For thousands of years, the fragrant swirls of Frankincense incense have woven their way through the entirety of human civilization, leaving an undeniable mark on our cultural, spiritual, and medicinal landscapes. Revered by ancient civilizations from its homeland in the Middle East, Africa, and India, to the temples of Egypt and beyond, this aromatic resin has been cherished not only for its captivating scent but also for its aromatic medicine and its role in religious rituals. 

As modern science begins to unravel the mysteries of Frankincense incense, its timeless allure continues to enchant and inspire, bridging the gap between ancient wisdom and contemporary wellness and spiritual practices. In this article, we dive into the rich history, diverse uses, sustainability concerns, and enduring significance of Frankincense resin, exploring why this ancient treasure remains revered and respected in our modern world today.

What is Frankincense Incense?

Frankincense is a resinous oleo-gum-resin derived from various species of Boswellia trees. These trees grow to heights of approximately 9 to 22 feet and feature narrow leaves along with white or pale pink flowers. Frankincense incense is often called “tears” due to its appearance after the harvesting process. Harvesters make small incisions in the bark of the Boswellia tree, known as “tapping,” and in response, the tree secretes a milky-white substance. This is a protective mechanism, designed to heal the wounds created by the cuts and protect the tree from infections, insects, and more.

The substance hardens and solidifies into droplets that look like tears, ranging in color from pale yellow to deep amber or brown, depending on the tree species and environmental conditions, which are carefully collected after a few weeks.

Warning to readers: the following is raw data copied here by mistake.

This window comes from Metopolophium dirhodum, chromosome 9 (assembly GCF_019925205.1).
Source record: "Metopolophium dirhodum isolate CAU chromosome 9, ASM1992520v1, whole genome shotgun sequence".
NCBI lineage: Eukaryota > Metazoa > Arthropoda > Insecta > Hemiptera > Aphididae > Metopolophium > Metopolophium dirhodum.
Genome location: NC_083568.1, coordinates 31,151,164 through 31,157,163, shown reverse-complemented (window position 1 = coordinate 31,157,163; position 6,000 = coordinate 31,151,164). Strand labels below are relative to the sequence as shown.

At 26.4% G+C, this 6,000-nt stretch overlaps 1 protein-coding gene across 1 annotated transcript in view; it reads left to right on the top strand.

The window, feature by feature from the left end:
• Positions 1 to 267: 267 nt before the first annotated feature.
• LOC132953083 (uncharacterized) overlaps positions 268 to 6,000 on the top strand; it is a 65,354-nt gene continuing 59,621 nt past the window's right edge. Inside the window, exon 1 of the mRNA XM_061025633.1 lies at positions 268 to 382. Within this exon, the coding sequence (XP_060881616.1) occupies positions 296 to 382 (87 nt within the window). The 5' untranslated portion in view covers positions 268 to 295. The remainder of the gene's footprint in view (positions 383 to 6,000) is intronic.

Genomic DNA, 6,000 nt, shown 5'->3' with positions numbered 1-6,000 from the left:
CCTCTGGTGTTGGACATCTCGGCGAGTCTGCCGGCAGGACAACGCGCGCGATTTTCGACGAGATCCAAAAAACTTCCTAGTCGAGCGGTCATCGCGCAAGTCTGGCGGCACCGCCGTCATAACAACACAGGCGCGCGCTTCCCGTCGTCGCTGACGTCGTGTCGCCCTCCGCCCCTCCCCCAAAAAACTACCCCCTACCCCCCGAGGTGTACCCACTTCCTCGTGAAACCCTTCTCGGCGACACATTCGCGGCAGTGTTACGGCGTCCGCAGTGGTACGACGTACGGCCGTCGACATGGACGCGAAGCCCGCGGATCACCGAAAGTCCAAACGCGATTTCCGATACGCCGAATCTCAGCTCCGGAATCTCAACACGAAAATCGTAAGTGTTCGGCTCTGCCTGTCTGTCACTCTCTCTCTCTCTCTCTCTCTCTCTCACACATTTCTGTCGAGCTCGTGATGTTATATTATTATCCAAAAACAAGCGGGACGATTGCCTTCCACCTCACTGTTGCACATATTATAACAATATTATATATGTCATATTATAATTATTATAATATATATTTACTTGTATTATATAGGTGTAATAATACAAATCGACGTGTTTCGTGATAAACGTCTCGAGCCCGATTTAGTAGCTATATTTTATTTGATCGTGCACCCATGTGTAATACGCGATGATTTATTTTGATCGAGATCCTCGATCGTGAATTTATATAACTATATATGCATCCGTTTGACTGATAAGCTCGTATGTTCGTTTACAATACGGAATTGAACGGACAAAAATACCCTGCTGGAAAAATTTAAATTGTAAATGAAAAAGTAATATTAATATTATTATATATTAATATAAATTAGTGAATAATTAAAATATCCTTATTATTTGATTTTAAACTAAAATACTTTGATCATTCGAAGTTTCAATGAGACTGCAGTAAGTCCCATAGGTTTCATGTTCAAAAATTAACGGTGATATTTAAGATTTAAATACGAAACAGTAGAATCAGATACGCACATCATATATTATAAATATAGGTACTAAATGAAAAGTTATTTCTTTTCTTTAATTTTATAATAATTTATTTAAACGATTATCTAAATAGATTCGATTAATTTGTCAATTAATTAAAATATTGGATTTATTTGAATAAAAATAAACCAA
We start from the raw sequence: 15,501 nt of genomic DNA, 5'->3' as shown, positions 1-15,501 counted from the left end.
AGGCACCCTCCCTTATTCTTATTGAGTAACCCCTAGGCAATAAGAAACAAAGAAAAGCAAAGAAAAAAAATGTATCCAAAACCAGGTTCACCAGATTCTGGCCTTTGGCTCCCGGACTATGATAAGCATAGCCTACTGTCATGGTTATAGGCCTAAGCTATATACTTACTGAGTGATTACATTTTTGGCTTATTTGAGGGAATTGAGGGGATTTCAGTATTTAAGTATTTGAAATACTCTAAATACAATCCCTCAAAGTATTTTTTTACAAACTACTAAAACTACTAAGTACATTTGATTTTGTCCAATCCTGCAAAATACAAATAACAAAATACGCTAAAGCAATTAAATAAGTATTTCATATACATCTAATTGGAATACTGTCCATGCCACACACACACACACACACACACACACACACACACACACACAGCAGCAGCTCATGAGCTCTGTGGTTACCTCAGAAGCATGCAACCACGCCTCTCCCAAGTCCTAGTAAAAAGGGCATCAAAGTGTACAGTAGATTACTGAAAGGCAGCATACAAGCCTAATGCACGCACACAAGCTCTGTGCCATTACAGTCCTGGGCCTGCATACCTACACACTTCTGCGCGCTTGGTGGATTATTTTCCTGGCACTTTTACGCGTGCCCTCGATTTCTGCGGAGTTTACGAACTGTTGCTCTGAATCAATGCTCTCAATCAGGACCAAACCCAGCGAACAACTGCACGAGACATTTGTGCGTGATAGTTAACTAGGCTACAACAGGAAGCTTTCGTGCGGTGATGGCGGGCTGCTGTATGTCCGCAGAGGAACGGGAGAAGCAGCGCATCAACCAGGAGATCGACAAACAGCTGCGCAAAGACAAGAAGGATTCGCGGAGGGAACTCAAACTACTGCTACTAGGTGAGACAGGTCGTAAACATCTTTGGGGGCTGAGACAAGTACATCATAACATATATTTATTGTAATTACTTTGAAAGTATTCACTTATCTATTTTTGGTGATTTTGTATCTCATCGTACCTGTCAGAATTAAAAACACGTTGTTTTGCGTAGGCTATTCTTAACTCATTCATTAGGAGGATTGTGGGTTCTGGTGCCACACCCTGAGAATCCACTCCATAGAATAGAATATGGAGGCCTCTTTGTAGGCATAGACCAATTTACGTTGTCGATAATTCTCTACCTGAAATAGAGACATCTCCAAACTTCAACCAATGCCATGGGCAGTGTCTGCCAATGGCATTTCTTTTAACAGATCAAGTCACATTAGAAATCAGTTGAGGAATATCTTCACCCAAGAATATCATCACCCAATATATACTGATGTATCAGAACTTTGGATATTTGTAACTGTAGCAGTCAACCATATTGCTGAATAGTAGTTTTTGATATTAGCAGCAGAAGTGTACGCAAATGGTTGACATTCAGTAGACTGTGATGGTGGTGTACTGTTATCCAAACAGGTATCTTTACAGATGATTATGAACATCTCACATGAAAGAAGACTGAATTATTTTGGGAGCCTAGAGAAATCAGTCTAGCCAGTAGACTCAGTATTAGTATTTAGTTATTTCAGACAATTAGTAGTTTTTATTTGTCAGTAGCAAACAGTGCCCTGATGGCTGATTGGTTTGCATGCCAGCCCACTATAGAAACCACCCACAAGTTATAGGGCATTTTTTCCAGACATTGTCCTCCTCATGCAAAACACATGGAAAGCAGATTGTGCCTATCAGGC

History & Folklore of Frankincense

Frankincense is one of the oldest, most well-known, and most revered incense in the entire world – the word “incense” is in its name, after all. Frankincense received its name from the medieval French word “franc,” meaning “pure” or “free,” and the Latin “incensium,” “to smoke.” It has played a role in many religions and cultures, including Ancient Egyptians, Babylonians, Persians, Hebrews, Greeks, Romans, and more.

The ancient Egyptians were quite fond of Frankincense and used it as a fumigant, temple incense, medicine, in cosmetics, perfumery, and even for burial ceremonies and embalming. It was one of the main ingredients of Kyphi, the renowned temple incense blend traditionally burned at sunset. Frankincense incense was also commonly charred to create a black powder, called kohl, which was used as an eyeliner by ancient Egyptians.

Frankincense is a key ingredient in Ketoret, a Jewish ceremonial incense offering that authorized priests burned at Solomon’s Temple and the Second Temple. For centuries, it has formed an integral part of the Sabbath day offering. In ancient Judaic texts, it is said to have been one of the plants that originated from the Garden of Eden, along with Myrrh. 

Frankincense is mentioned in the Bible at least 22 times, most famously as a gift to the newly born baby Jesus, along with Myrrh resin and gold, by the Wise Men or Magi. In Catholicism, Frankincense and Myrrh have been commonly used in religious rites since their formation and are still present in the church today.